Wednesday, February 6, 2013

Everything Is Not Okay

Parenthood Season 4, Episode 3 – “Everything Is Not Okay” [Original air date: Sept. 25, 2012

Nothing is forever and life is not fair. These two ideas seem to be an overarching theme in this particular episode of Parenthood. In the midst of unfair lives and coming to terms with the fact the things change over time and unexpectedly come and go, we can all do ourselves a favor if we practice open communication with those around us. “I’m going to be alright – then again, you never know what’s going to happen,” Zeek says to Adam in regards to his newly diagnosed heart condition. Adam’s reply: “I guess not.” We have no control over most things in life, yet it seems we spend the majority of our lives fussing over the aspects of life we cannot change. Sure, we can make certain decisions now which should theoretically set us up for a better, less stressful, more lucrative, happier, and fulfilling life down the road, but it is impossible to know what the future holds since nothing is guaranteed and anything can change at any given moment. As seen with the Braverman family, realizing all of this can be an emotional rollercoaster ride. This realization is not supposed to cause us to give up and leave life completely in the hands of fate, but to make life a little more manageable.

Cancer doesn’t discriminate, your boss at work may take his/her anger out on you even though you have nothing to do with the problem, and vending machines at school can be removed and not replaced no matter how upset you become. Kristina is scared, and rightfully so. She has no idea what the future of her cancer diagnosis may bring, and it takes a lot of effort to tell Adam that she does not want him being so positive all the time. Positive thoughts can only go so far, as sometimes we are forced to face reality. The average breast cancer survival rate is five to ten years; Adam and Kristina help viewers realize that there is no need to sugarcoat our lives. We often fail to see how good we have it until “it” is threatened to be taken away, and then suddenly we’re hit with the rude awakening that we haven’t been living life to the fullest.

Adam is hard on Amber at the recording studio, similar to the way Mark is condescending towards Sarah at the photography shop. Adam and Mark appear to misplace their anger, directing their emotions from their personal lives onto the wrong people: work colleagues. These misplaced emotions come off as rather real and not at all fabricated. Amber and Sarah provide us with different, yet fairly genuine ways of overcoming being caught in such situations. Max seems to have a new obsession each episode (last episode it was about getting a dog, this episode it’s regarding the lack of a vending machine at school), perhaps the way the writers of Parenthood looked to portray Asperger’s Syndrome to viewers. It becomes obvious that those who haven’t been exposed to Asperger's do not know how to respond to someone who has such a condition who often has outbursts others do not understand; Kudos to the Parenthood creative team for shedding light on such a difficult topic.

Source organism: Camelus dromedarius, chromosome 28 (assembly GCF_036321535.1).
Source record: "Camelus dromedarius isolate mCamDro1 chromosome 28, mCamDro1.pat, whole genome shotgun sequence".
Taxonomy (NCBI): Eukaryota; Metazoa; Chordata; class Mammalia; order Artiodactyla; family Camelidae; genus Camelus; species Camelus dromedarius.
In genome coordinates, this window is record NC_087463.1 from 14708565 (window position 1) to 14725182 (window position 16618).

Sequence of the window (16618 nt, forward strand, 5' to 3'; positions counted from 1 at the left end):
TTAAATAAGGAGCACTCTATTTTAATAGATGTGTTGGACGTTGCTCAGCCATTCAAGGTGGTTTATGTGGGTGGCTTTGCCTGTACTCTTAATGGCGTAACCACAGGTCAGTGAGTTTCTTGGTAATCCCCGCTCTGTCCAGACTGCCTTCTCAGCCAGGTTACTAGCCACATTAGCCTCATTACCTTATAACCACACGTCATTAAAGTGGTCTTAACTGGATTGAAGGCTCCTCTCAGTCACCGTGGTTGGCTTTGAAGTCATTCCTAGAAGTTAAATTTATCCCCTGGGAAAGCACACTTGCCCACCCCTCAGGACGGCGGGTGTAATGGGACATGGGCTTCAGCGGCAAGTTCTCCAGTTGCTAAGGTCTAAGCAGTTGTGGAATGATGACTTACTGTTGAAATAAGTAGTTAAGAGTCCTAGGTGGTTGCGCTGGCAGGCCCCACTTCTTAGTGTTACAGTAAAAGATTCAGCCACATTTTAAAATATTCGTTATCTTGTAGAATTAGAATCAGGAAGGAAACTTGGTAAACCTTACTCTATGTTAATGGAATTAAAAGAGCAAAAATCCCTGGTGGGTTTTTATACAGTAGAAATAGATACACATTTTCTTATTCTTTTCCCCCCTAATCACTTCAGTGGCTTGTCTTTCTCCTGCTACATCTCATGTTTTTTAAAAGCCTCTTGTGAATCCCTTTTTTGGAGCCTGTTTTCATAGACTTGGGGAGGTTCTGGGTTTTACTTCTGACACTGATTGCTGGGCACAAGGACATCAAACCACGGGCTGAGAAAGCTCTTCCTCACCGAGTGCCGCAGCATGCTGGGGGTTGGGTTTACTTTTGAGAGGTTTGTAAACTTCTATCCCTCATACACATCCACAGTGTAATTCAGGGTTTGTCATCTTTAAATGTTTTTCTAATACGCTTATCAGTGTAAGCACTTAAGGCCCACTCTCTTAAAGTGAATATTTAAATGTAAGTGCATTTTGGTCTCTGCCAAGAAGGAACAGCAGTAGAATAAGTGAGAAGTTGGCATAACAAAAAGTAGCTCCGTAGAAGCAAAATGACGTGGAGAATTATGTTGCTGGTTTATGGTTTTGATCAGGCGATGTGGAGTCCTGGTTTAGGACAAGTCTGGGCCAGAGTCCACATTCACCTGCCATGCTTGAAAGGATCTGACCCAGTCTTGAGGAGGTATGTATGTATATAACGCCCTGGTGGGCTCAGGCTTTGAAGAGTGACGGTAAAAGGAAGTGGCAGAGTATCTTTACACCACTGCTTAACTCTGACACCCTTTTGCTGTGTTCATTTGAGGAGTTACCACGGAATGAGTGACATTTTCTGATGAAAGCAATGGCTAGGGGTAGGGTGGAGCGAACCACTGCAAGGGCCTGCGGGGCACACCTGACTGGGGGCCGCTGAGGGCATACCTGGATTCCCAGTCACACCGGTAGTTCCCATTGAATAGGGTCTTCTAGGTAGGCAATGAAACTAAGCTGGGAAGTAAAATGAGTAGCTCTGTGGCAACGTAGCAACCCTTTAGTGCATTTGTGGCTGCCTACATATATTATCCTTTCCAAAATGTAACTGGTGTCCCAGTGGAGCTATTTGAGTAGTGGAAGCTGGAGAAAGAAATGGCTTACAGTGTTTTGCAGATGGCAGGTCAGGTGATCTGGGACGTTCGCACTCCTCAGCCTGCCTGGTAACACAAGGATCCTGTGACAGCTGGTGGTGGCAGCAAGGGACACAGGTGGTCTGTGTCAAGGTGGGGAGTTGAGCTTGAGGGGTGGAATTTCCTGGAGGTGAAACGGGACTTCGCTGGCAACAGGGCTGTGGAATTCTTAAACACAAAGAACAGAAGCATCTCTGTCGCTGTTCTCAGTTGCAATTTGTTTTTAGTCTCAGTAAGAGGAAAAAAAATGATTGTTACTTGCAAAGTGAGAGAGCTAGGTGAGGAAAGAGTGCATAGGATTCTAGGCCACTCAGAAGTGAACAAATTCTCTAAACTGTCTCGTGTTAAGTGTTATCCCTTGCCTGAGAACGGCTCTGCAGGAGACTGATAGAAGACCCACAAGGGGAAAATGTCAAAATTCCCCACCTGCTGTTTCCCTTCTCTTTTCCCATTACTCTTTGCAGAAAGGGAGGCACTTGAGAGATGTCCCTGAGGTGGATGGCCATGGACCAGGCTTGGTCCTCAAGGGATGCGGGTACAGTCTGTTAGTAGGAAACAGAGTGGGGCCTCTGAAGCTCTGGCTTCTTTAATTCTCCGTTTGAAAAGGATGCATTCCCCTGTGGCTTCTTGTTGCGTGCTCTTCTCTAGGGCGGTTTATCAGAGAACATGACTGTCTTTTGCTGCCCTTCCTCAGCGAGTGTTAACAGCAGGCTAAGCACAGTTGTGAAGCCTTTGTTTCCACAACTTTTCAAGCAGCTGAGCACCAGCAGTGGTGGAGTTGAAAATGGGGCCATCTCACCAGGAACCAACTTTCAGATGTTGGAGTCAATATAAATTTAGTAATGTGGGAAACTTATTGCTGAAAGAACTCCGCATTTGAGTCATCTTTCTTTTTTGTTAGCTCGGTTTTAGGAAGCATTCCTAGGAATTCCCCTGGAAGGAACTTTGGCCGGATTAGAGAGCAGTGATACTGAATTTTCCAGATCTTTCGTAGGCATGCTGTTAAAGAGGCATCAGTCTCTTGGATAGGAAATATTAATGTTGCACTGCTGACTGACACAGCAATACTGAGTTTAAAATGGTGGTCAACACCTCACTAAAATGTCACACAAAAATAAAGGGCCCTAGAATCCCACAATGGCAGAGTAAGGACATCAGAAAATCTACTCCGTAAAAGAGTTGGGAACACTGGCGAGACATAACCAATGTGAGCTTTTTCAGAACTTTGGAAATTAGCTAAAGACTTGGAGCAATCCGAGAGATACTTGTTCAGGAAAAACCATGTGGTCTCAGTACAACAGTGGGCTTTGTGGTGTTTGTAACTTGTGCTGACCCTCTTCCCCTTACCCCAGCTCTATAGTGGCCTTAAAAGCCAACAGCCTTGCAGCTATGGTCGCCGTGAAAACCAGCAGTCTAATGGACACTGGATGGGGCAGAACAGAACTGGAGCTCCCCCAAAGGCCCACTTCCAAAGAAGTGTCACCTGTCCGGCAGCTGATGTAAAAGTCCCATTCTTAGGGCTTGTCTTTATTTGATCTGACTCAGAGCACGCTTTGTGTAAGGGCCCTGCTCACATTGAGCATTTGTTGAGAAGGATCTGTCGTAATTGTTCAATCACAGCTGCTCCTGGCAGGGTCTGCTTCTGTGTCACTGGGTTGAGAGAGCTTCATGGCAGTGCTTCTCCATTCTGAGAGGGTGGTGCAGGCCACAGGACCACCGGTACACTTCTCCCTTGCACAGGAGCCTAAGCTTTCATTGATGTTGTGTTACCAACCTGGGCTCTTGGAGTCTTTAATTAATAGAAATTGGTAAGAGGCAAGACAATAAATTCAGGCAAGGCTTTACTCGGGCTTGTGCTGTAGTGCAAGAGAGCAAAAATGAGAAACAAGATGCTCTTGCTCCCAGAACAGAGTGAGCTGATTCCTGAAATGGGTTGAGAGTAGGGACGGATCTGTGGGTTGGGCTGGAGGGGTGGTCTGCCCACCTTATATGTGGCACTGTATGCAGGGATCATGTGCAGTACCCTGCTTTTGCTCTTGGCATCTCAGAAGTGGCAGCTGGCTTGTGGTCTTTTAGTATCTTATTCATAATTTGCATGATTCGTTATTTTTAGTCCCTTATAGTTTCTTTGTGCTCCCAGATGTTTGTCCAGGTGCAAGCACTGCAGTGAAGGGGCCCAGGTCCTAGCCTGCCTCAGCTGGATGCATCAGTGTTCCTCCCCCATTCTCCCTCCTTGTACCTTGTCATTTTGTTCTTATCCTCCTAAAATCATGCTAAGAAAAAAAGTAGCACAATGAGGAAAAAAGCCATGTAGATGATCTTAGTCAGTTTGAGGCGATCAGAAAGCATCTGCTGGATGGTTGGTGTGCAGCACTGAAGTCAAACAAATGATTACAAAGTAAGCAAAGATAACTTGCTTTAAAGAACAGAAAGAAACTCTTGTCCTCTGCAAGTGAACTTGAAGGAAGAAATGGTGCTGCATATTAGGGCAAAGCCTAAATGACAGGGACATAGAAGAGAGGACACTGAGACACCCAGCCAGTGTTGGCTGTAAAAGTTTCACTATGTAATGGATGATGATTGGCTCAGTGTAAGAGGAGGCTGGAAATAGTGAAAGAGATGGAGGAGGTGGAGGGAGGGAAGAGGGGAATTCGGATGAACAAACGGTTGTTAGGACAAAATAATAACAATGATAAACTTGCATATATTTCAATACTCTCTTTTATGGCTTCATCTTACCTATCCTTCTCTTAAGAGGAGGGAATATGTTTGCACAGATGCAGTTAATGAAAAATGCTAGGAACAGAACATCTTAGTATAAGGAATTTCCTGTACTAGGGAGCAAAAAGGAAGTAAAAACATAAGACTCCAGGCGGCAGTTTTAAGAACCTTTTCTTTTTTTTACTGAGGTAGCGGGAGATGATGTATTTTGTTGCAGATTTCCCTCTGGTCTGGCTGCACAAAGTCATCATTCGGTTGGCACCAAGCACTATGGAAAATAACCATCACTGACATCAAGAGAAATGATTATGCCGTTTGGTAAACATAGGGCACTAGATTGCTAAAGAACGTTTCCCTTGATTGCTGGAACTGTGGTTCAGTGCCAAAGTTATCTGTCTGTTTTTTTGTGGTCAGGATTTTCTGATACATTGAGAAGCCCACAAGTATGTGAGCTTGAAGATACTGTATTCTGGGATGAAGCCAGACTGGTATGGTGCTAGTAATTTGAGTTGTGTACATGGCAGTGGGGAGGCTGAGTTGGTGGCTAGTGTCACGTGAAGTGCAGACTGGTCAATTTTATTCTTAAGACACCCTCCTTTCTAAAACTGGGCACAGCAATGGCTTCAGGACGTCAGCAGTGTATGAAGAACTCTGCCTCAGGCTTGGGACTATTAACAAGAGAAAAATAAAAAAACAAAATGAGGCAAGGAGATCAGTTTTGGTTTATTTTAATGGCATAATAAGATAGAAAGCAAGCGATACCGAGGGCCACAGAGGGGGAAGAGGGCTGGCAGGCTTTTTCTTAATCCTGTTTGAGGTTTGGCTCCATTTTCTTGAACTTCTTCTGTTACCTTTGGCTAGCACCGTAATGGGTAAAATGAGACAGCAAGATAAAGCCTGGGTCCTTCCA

From family Intervention where the Braverman siblings sit and talk to Zeek about his expired drivers license and “reckless” driving which got him arrested (what looked like an age versus authority issue), to the brief idea that compromise and taking turns can lead to a more fulfilling friendship (as seen with Max and Micah), this episode of Parenthood is flooded with real-life scenarios we often overlook in our everyday lives. This brings us back to the notion of open communication mentioned above, as open communication is importance in every relationship. Kristina’s doctor could learn to be more personable, Zeek and Camille could learn to not hide health issues from their children, and both Adam and Mark could learn to be a little more honest with their coworkers. However, open communication is often based on timing. When is it the right time to share with family members that you have cancer? Perhaps being up front and sharing such devastating news right away is the proper approach, or maybe it’s alright to keep this information to ourselves because it really isn’t anyone else’s business. Once our secret starts getting in the way of other aspects of our life, it might be time to open up and communicate – especially to those who love us the most.

1 comment:

  1. If only the television show I'm reviewing was as "realistic" as yours. It sounds like NBC's Parenthood focuses on many of the difficult issues every America family deals with. Maybe families should be more open about these issues so they can begin living life to the fullest!